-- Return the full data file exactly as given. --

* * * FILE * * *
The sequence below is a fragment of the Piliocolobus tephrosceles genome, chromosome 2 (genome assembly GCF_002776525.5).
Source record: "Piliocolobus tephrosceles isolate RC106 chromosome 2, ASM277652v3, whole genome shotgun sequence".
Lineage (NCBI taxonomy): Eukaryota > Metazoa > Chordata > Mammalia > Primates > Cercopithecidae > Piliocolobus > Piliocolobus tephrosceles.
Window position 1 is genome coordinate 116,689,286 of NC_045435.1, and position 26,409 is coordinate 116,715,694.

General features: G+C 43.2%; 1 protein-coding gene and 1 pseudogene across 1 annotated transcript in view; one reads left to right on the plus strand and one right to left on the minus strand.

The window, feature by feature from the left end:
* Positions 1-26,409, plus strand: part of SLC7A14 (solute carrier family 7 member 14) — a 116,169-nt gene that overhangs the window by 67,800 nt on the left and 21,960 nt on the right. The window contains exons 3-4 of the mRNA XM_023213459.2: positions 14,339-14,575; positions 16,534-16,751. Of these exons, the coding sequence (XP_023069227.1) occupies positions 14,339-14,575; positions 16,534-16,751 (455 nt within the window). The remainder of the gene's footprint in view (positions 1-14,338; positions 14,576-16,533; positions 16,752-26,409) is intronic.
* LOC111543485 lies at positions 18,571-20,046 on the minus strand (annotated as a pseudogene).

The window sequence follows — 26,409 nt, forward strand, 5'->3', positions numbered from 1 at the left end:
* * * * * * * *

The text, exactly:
The sequence below is a fragment of the Piliocolobus tephrosceles genome, chromosome 2 (genome assembly GCF_002776525.5).
Source record: "Piliocolobus tephrosceles isolate RC106 chromosome 2, ASM277652v3, whole genome shotgun sequence".
Lineage (NCBI taxonomy): Eukaryota > Metazoa > Chordata > Mammalia > Primates > Cercopithecidae > Piliocolobus > Piliocolobus tephrosceles.
Window position 1 is genome coordinate 116,689,286 of NC_045435.1, and position 26,409 is coordinate 116,715,694.

General features: G+C 43.2%; 1 protein-coding gene and 1 pseudogene across 1 annotated transcript in view; one reads left to right on the plus strand and one right to left on the minus strand.

The window, feature by feature from the left end:
* Positions 1-26,409, plus strand: part of SLC7A14 (solute carrier family 7 member 14) — a 116,169-nt gene that overhangs the window by 67,800 nt on the left and 21,960 nt on the right. The window contains exons 3-4 of the mRNA XM_023213459.2: positions 14,339-14,575; positions 16,534-16,751. Of these exons, the coding sequence (XP_023069227.1) occupies positions 14,339-14,575; positions 16,534-16,751 (455 nt within the window). The remainder of the gene's footprint in view (positions 1-14,338; positions 14,576-16,533; positions 16,752-26,409) is intronic.
* LOC111543485 lies at positions 18,571-20,046 on the minus strand (annotated as a pseudogene).

The window sequence follows — 26,409 nt, forward strand, 5'->3', positions numbered from 1 at the left end: